week #8—#11

Solar project: WIP

❋ Group project with Tom Xia ❋

Initially the plan was to go with an analog mechanism that's based on an a-stable multivibrator circuit. The idea was to have this oscillating motion between two different capacitors that are charging and discharging at different rates, one controlling the rotation of a roll of paper, and the other controlling a shutter-like mechanism that controls the paper's exposure to incoming light.

A basic astable circuit using two NPN transistors that turn an LED on and off. We based our initial circuit design on this, but replaced the transistor with 120 tip and used different capacitors and resistors to have a slower, smoother oscillation.

In theory it should have worked but while building the circuit it seemed to be quite unreliable and finicky. After consulting with Jeff, we pivoted to using an Arduino and (for now, at least) two motors: a right-angle DC motor and a small 180 degree Servo motor. The DC motor is used for the rotational movement of a roll of paper, while the servo motor is used for the shutter mechanism.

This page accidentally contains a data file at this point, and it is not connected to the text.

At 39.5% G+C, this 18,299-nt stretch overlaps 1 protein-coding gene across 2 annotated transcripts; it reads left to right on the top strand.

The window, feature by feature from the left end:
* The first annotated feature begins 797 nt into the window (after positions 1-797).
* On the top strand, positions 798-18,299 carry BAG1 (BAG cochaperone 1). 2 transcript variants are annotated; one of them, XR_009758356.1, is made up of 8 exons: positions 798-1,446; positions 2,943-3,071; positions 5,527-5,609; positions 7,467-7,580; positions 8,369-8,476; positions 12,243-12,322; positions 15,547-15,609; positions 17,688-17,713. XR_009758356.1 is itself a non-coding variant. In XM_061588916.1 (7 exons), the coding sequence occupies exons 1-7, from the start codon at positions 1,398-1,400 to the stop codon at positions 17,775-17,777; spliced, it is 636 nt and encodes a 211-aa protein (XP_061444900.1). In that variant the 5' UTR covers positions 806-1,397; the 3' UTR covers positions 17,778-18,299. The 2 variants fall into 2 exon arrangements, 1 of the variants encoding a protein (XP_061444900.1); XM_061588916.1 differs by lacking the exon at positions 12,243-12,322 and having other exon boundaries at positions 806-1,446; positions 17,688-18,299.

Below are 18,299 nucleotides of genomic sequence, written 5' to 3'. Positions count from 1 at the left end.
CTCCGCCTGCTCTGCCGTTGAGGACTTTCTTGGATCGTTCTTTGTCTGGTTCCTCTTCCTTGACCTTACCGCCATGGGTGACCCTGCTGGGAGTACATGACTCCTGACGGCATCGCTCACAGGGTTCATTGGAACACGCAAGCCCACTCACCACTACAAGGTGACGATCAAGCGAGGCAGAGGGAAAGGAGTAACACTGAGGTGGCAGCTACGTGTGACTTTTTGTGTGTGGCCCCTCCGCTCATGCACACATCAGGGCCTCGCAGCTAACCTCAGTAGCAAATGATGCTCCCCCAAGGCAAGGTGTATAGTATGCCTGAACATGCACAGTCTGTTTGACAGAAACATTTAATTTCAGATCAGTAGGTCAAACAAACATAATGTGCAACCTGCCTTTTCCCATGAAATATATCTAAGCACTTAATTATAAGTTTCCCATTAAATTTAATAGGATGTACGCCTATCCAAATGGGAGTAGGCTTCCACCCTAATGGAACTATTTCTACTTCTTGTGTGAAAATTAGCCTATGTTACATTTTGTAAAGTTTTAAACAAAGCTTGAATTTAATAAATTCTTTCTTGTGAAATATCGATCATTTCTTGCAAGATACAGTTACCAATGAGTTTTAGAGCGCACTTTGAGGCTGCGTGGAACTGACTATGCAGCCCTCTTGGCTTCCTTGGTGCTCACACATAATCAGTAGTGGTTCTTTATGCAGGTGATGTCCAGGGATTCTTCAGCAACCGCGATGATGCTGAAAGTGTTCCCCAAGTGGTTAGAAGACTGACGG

The work on this project is thus divided into three parts:

  1. Understanding how to expose the paper to light — in what form and for how long, as well as figuring out how different hours, days or exposure duration might affect the print's outcome.
  2. Building a mechanism where there's a roll of paper that is being rotated, with two upper paper-like thin layers: one acting as the silhouette through which light will go through, and another acting as the shutter, allowing the light to go through. All of this should be inside of a weather-proof container that also prevents any "unwanted" light from going in.